This trail is located northeast of the Village of Sherman on Titus Rd. west of Rt. 430 and runs northward to Summerdale Road. Part of the Chautauqua Rails To Trails system, this trail segment is 5.5 miles long and has parking available. The trail is recognized as one of the outstanding single site habitats in the region and passes through woodlands and wetlands suitable for beavers and waterfowl. One hundred and seventy-five species of birds have been found here. Birds identified included the rarities of Olive-sided Flycatcher, Yellow-bellied Flycatcher, Philadelphia Vireo, American Bittern and approximately 25 species of migrating and nesting warblers.
Laurie A. Baer Trail
Also a part of the Chautauqua Rails To Trails system, this 1.1 mile trail begins on the Plank Road, Rt. 29 south of Westfield and north of Hartfield. The trail is on the right-of-way of the National Grid Corporation and passes north through woodlands, over one bridge and ends at Bliss Road. There are a series of beaver dams as well as great habitats for other wildlife. The trail has just recently become noted as a good birding destination and so far 50 species have been identified including Ruffed Grouse, six species of nesting woodpeckers, Virginia Rail, Hooded Merganser, Blue-winged Teal, and in the spring and Northern Waterthrush. Parking is available on Plank Rd.
Luensman Overview Park
The park is located on Thayer Rd southwest of Rt. 20, between the village of Brocton and Mayville and is marked by blue directional signs throughout the area. On a clear day one can look out across the broad sweep of the Lake Erie Plain and across the lake to Canada’s Ontario Province on the far shore. This site is where the spring hawk watch began before moving towards Ripley. Over 15 species of hawks were identified and the woodlands of this area provide an excellent spring migration and summer breeding spot for smaller birds. Migrating Bald and Golden Eagles, Peregrine Falcon along with nesting Winter Wren, Blue-headed Vireo, Yellow-bellied Sapsucker, Red-breasted Nuthatch, Hooded Warbler and Hermit Thrush. There is a nature trail of over a mile in length and a self-guided trail map is available. The park has a large parking area, picnic pavilion, picnic tables and grills (some handicapped access), a well with hand-pump, and restroom facilities. The park is open May 15th to November 1st.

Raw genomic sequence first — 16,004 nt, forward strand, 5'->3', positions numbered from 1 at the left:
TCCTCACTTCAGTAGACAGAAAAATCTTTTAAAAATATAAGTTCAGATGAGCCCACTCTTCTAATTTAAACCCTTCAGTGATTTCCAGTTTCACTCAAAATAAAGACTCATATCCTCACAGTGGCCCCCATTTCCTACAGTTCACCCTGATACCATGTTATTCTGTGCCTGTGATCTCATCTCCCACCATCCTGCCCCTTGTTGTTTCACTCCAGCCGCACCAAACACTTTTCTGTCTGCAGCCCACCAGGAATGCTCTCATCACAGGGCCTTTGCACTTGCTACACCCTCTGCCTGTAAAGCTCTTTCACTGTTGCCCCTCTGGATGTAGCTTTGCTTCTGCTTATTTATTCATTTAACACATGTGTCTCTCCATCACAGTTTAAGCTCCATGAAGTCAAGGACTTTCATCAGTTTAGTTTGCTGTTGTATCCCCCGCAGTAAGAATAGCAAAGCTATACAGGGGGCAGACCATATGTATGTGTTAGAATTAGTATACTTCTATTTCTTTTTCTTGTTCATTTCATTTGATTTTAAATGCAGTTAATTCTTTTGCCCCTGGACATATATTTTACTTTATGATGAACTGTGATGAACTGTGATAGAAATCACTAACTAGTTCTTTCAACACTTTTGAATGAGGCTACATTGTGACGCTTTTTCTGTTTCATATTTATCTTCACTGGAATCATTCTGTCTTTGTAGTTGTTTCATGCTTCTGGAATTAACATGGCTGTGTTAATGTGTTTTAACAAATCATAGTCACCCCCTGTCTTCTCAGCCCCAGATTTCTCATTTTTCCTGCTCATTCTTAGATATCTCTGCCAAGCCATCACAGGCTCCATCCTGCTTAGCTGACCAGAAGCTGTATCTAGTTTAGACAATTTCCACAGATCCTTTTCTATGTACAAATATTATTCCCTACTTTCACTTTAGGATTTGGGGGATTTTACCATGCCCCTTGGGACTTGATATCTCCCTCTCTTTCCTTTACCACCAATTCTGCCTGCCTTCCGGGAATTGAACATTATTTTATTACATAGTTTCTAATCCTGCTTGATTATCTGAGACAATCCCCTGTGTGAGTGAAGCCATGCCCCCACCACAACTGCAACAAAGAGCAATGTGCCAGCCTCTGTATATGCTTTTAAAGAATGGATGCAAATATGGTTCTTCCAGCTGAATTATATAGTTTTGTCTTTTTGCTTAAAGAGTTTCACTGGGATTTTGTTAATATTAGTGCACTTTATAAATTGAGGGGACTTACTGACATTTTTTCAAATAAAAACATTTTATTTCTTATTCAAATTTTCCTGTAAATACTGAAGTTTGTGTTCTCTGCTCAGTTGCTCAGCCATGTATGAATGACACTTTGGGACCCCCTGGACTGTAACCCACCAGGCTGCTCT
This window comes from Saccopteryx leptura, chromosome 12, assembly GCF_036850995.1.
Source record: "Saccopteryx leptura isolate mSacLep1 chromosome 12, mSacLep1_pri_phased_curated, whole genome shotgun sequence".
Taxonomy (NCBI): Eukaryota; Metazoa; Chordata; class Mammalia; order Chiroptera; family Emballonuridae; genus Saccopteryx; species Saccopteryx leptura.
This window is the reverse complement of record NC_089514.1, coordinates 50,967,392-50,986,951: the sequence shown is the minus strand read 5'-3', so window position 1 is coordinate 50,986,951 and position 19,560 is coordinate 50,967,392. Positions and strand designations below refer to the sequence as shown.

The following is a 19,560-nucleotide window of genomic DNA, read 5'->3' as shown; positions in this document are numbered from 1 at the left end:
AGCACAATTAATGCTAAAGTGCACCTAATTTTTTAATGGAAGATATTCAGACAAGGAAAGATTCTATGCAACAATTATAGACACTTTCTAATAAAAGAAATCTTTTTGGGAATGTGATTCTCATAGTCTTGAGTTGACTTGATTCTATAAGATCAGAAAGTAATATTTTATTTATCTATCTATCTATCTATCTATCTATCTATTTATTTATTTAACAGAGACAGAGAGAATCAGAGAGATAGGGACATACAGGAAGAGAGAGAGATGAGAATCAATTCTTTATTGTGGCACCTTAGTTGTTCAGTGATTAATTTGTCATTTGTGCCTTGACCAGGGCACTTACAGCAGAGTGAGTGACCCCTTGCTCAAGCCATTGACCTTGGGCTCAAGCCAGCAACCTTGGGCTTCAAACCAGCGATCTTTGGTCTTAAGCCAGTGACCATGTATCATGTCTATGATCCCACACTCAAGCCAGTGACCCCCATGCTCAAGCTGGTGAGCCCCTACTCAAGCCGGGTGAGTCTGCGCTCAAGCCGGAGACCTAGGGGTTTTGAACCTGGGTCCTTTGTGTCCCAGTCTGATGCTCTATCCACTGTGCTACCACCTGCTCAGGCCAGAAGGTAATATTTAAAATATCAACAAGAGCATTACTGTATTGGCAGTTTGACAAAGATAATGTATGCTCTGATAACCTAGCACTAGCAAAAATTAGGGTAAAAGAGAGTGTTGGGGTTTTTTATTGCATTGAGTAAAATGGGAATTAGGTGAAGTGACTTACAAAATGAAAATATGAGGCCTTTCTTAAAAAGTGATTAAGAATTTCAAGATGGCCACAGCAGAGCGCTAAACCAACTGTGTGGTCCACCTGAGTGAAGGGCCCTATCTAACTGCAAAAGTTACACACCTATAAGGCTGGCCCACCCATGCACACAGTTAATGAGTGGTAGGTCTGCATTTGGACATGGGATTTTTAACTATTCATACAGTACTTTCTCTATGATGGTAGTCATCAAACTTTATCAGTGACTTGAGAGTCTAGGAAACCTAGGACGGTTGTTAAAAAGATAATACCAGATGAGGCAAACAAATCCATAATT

Watts Flats Wildlife Management Area
This fine birding and wildlife area is shared with local hunters, including a spring turkey season. The site is located southeast of Panama off Rt. 474 to Rt. 35 south to Watts Flats and includes the Hill Higher State Forest. Official NYS DEC access points are in Niobe and Watts Flats. Located in the town of Harmony this site incorporates over 3000 acres of wildlife habitat. Drained by the Brokenstraw River, Watts Flats is mainly a wetland shrub swamp and emergent marsh with a series of beaver ponds. Over 100 species of birds breed here. Nesting warblers include Canada, Yellow, Hooded, American Redstart, Northern Waterthrush, Chestnut Sided and Blue-winged as well as Swamp, Song and Savannah sparrows and Rosebreasted Grosebeaks. Nesting waterfowl include Wood Ducks an Hooded Mergansers. The upper elevations of Hill Higher State Forest find nesting Blackburnian, Yellow-rumped, Magnolia and Black-throated Green Warblers; Purple Finchs and Dark-eyed Juncos; Golden-crowned Kinglets, Red-breasted Nuthatchs and Brown Creepers.